•Already the government is eyeing Sh128.9 billion ($1.0 billion) budgetary support from World Bank Group expected by June 30.
•Treasury has initiated the process of amending the debt ceiling from the numerical number of Sh10 trillion to a debt anchor of 55 per cent of debt to GDP in present value terms.
The government is facing a shortfall in the budget if its recent tax measures will not raise Sh133.1 billion.
The National Treasury in its 2023-24 financial year has set a Sh3.64 trillion budget, of which, Sh720.1 billion was expected to be financed through borrowing.
However, in its 2023 Medium-Term Debt Management Strategy, the exchequer has been limited to Sh587 billion in borrowing space, that is legally available at the moment unless parliament revises it up.
Kenya’s debt is projected to hit Sh9.41 trillion by end of June 2023 against the Sh10 trillion debt ceiling, meaning that as it stands, the borrowing headroom is slimmer than the targets set.
Should parliament fail to increase the ceiling, Treasury could be forced to slash the proposed budget by the Sh133 billion or bet on the increased taxes to meet the deficit.
Already, Treasury has initiated the process of amending the debt ceiling from the numerical number of Sh10 trillion to a debt anchor of 55 per cent of debt to GDP in present value terms.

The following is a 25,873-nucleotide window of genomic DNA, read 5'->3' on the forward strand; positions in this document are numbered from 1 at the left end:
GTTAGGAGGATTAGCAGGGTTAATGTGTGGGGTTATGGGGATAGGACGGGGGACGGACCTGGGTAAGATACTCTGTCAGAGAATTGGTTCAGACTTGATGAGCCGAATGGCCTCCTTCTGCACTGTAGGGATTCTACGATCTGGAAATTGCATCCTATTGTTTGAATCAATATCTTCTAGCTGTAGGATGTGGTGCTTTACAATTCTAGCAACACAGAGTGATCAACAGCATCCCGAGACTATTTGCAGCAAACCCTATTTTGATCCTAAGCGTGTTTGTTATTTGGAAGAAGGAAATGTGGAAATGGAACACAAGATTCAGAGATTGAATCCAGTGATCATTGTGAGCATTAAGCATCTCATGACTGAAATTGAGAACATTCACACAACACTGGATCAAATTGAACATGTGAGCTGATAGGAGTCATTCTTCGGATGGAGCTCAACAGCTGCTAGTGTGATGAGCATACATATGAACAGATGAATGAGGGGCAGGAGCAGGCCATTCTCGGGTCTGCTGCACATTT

Currently, the present value of debt as a percentage of GDP is at 60 percent.
National Treasury Principal Secretary Daniel Kiptoo in his submissions to the Public Debt and Privatisation Committee said a decision to stick to this ceiling, it means all the programmes will be affected to the tune of Sh133 billion.
“The ceiling is not the best capacity for this country. If by June we don’t do any adjustments, we will only have a headroom of Sh587 billion to borrow,” said the PS.
This will be the third attempt to raise the ceiling in a span of six years.
The country breached its Sh9 trillion debt ceiling in 2022, but this was temporarily revised upwards to Sh10 trillion last June, to allow the then government to finance the 2022-23 budget deficit.
Already, the government is eyeing $1.0 billion (Sh128.9 billion) budgetary support from the World Bank Group, expected by June 30.
In the current setting, the public debt is projected to be Sh9.41 trillion by June, where multilateral debt accounts for 47 per cent of the debt, equivalent to Sh2.21 trillion.
Bilateral debts account for 26 per cent (Sh1.21 trillion) out of which, China accounts for 67 per cent and commercial debts at 27 per cent (Sh1.25 trillion), with the Eurobond accounting for 19 percent.